Air pollution and COVID-19: is there a clear relationship?

ID’s recommended reads – 22/06/2020 – Wanda Van Hemelrijck & Lucía Rodríguez Loureiro

From the very beginning of the coronavirus pandemic, several studies have tried to link air pollution and severe COVID-19 outcomes, yielding positive results. It is plausible that air pollution could exacerbate COVID-19 and increase fatality; fine particulate matter causes inflammation and pulmonary damage, and health conditions aggravated by air pollution, such as hypertension or diabetes, are important risk factors determining the prognosis of the SARS-CoV-2 infection. Besides, the virus has been found in outdoor particulate matter.

However, it should be noted that the studies mentioned were not peer-reviewed, and yet they have received a massive media coverage. Perhaps this whole good-intentioned background noise made us miss the opportunity to listen to critical voices claiming for a more parsimonious interpretation of these findings; one that allows us to reflect thoroughly on the potential limitations and biases that these studies could entail and, what is most important, how to overcome them. After all, correlation does not imply causation.

This week’s recommended reading: a dialogue between emerging research outcomes on the relationship between ambient air pollution and the COVID-19 pandemic and their methodological critique. To conclude, we include a methodological review of ecological studies including suggested guidelines to overcome biases related to this study design.

1) Exposure to air pollution and COVID-19 mortality in the United States: A nationwide cross-sectional study.
Wu, X., Nethery R C., Sabath B M., Braun D., Dominici F. (2020).

An ecological study (i.e. at an aggregated spatial level) in 3,087 counties in the United States concluded that a small increment (1µg/m3) in PM2.5 increased by 8% the COVID-19 mortality rate. The most recent version of this article has included several potential confounders at the county level, ranging from a wide set of socio-economic and demographic factors, healthcare services, environmental confounders and the date since the beginning of the lockdown measures. These findings were robust even when conducting several sensitivity analyses, for instance, excluding the New York metropolitan area or additionally adjusting by number of tests performed. Despite the ecological nature of the study, the authors argue that one of its strengths is to provide emerging evidence on the link between air pollution and COVID-19 and encourage other authors to continue this line of research.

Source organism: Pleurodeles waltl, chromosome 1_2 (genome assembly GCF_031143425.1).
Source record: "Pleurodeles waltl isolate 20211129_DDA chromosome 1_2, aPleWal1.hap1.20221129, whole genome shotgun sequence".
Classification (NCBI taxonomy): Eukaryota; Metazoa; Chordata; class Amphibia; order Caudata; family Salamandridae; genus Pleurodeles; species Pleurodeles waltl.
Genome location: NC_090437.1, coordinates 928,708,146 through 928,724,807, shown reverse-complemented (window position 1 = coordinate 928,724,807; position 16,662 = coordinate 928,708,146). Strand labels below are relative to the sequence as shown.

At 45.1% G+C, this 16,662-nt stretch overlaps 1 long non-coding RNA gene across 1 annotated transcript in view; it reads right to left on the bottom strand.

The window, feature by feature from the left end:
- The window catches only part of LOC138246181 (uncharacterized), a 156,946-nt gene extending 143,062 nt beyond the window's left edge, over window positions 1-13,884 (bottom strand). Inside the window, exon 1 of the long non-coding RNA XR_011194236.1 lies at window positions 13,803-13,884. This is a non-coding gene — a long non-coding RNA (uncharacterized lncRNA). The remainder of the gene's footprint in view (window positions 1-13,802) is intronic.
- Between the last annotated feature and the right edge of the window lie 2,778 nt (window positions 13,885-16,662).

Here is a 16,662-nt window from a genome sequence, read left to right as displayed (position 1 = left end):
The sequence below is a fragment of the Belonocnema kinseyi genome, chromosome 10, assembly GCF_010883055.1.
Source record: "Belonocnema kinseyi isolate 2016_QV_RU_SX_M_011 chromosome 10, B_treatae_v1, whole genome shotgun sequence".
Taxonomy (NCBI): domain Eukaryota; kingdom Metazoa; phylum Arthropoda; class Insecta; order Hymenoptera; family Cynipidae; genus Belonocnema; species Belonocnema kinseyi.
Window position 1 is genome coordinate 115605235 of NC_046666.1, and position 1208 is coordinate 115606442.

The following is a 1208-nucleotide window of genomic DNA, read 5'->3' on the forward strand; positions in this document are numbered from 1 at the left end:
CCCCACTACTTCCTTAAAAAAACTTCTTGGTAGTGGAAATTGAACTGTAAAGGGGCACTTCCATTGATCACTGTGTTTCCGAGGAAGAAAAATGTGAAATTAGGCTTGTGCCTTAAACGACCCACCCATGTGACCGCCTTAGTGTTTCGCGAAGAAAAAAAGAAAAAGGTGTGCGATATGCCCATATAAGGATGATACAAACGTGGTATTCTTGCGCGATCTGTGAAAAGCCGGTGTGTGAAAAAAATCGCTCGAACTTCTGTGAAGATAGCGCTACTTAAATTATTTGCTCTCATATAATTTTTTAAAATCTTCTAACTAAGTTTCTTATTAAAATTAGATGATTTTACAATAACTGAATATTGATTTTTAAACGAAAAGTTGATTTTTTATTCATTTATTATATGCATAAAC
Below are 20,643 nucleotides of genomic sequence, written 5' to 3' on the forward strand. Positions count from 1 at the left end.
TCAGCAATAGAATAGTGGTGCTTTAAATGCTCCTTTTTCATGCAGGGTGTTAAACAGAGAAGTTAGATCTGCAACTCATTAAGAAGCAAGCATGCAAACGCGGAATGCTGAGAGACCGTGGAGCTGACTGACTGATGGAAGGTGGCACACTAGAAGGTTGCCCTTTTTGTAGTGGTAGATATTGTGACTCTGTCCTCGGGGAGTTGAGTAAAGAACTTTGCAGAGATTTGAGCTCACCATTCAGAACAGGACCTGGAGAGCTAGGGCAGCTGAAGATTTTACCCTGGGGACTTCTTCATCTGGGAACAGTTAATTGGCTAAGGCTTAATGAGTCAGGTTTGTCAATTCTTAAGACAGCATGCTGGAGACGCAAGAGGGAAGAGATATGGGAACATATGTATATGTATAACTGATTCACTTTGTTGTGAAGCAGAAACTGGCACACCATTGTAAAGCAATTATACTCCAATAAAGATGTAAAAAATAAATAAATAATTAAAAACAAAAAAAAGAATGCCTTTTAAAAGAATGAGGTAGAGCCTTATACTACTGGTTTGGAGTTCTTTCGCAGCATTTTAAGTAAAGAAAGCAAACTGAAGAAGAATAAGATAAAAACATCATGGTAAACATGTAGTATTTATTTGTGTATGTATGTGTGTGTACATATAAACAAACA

2) Air pollution, COVID-19 and death: The perils of bypassing peer review.
Villeneuve, P. & Goldberg, MS. (2020)

What are the potential biases in the article above leading to an overestimation of the risks, and how can we overcome these limitations? In this article from The Conversation, the experts on environmental epidemiology, Paul Villeneuve and Mark S. Goldberg, enumerate key aspects that need to be taken into account in order to correctly approach the potential relationship between air pollution and the COVID-19 pandemic. To cite some of them, there is a need of using individual data, re-thinking selection of the outcome of study (due to underreported cases and deaths); taking into account the concentration of vulnerable populations in cities, such as migrants or refugees; or to account for the transmission of the disease in clusters.

3) Ecologic Studies Revisited.
Wakefield, J. (2009)

Finally, to avoid falling into methodological errors when using ecological data – data on ambient air pollution concentrations is usually accessible to the general public in an aggregated spatial level –, we present an exhaustive review on ecological studies. This paper explains the potential biases arising from ecological studies or in which cases inference might be unreliable when only analysing ecological data, but also how, when combining ecologic and individual data, a study design can become extremely powerful.